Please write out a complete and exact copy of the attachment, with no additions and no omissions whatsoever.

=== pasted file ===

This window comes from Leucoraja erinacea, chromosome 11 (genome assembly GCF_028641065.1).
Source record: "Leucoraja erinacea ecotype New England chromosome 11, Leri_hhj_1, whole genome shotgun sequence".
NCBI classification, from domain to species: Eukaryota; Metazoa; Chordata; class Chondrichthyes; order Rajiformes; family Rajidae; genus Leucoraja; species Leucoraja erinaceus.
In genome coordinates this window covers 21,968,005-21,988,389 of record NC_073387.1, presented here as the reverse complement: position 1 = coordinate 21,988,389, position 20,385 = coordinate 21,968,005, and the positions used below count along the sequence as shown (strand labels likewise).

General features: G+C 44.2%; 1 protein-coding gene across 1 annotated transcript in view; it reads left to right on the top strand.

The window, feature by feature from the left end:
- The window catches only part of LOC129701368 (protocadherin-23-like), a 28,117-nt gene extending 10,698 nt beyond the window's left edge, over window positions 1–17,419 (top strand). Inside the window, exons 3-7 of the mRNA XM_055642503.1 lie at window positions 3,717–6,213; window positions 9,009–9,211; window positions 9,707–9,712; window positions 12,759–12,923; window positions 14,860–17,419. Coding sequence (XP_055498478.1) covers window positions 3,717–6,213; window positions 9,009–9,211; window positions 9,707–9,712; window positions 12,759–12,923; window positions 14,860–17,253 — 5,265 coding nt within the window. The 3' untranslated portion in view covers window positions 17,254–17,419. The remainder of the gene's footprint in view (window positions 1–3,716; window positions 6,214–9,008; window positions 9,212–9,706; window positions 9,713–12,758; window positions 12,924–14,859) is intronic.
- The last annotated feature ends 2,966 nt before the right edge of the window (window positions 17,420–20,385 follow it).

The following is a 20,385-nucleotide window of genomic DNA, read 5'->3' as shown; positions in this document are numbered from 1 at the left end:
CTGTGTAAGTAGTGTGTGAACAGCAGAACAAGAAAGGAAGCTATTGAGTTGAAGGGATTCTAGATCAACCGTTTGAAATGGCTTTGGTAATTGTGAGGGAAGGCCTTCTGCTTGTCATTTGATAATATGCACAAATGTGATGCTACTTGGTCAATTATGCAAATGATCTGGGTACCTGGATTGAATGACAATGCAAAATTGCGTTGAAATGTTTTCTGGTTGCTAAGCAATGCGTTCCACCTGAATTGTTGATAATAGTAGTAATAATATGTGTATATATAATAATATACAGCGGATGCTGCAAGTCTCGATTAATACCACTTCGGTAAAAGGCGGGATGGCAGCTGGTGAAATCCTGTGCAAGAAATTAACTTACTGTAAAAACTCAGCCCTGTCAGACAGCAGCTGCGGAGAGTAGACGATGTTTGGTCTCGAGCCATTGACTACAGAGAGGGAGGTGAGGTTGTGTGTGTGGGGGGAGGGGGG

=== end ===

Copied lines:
This window comes from Leucoraja erinacea, chromosome 11 (genome assembly GCF_028641065.1).
Source record: "Leucoraja erinacea ecotype New England chromosome 11, Leri_hhj_1, whole genome shotgun sequence".
NCBI classification, from domain to species: Eukaryota; Metazoa; Chordata; class Chondrichthyes; order Rajiformes; family Rajidae; genus Leucoraja; species Leucoraja erinaceus.
In genome coordinates this window covers 21,968,005-21,988,389 of record NC_073387.1, presented here as the reverse complement: position 1 = coordinate 21,988,389, position 20,385 = coordinate 21,968,005, and the positions used below count along the sequence as shown (strand labels likewise).

General features: G+C 44.2%; 1 protein-coding gene across 1 annotated transcript in view; it reads left to right on the top strand.

The window, feature by feature from the left end:
- The window catches only part of LOC129701368 (protocadherin-23-like), a 28,117-nt gene extending 10,698 nt beyond the window's left edge, over window positions 1–17,419 (top strand). Inside the window, exons 3-7 of the mRNA XM_055642503.1 lie at window positions 3,717–6,213; window positions 9,009–9,211; window positions 9,707–9,712; window positions 12,759–12,923; window positions 14,860–17,419. Coding sequence (XP_055498478.1) covers window positions 3,717–6,213; window positions 9,009–9,211; window positions 9,707–9,712; window positions 12,759–12,923; window positions 14,860–17,253 — 5,265 coding nt within the window. The 3' untranslated portion in view covers window positions 17,254–17,419. The remainder of the gene's footprint in view (window positions 1–3,716; window positions 6,214–9,008; window positions 9,212–9,706; window positions 9,713–12,758; window positions 12,924–14,859) is intronic.
- The last annotated feature ends 2,966 nt before the right edge of the window (window positions 17,420–20,385 follow it).

The following is a 20,385-nucleotide window of genomic DNA, read 5'->3' as shown; positions in this document are numbered from 1 at the left end:
CTGTGTAAGTAGTGTGTGAACAGCAGAACAAGAAAGGAAGCTATTGAGTTGAAGGGATTCTAGATCAACCGTTTGAAATGGCTTTGGTAATTGTGAGGGAAGGCCTTCTGCTTGTCATTTGATAATATGCACAAATGTGATGCTACTTGGTCAATTATGCAAATGATCTGGGTACCTGGATTGAATGACAATGCAAAATTGCGTTGAAATGTTTTCTGGTTGCTAAGCAATGCGTTCCACCTGAATTGTTGATAATAGTAGTAATAATATGTGTATATATAATAATATACAGCGGATGCTGCAAGTCTCGATTAATACCACTTCGGTAAAAGGCGGGATGGCAGCTGGTGAAATCCTGTGCAAGAAATTAACTTACTGTAAAAACTCAGCCCTGTCAGACAGCAGCTGCGGAGAGTAGACGATGTTTGGTCTCGAGCCATTGACTACAGAGAGGGAGGTGAGGTTGTGTGTGTGGGGGGAGGGGGG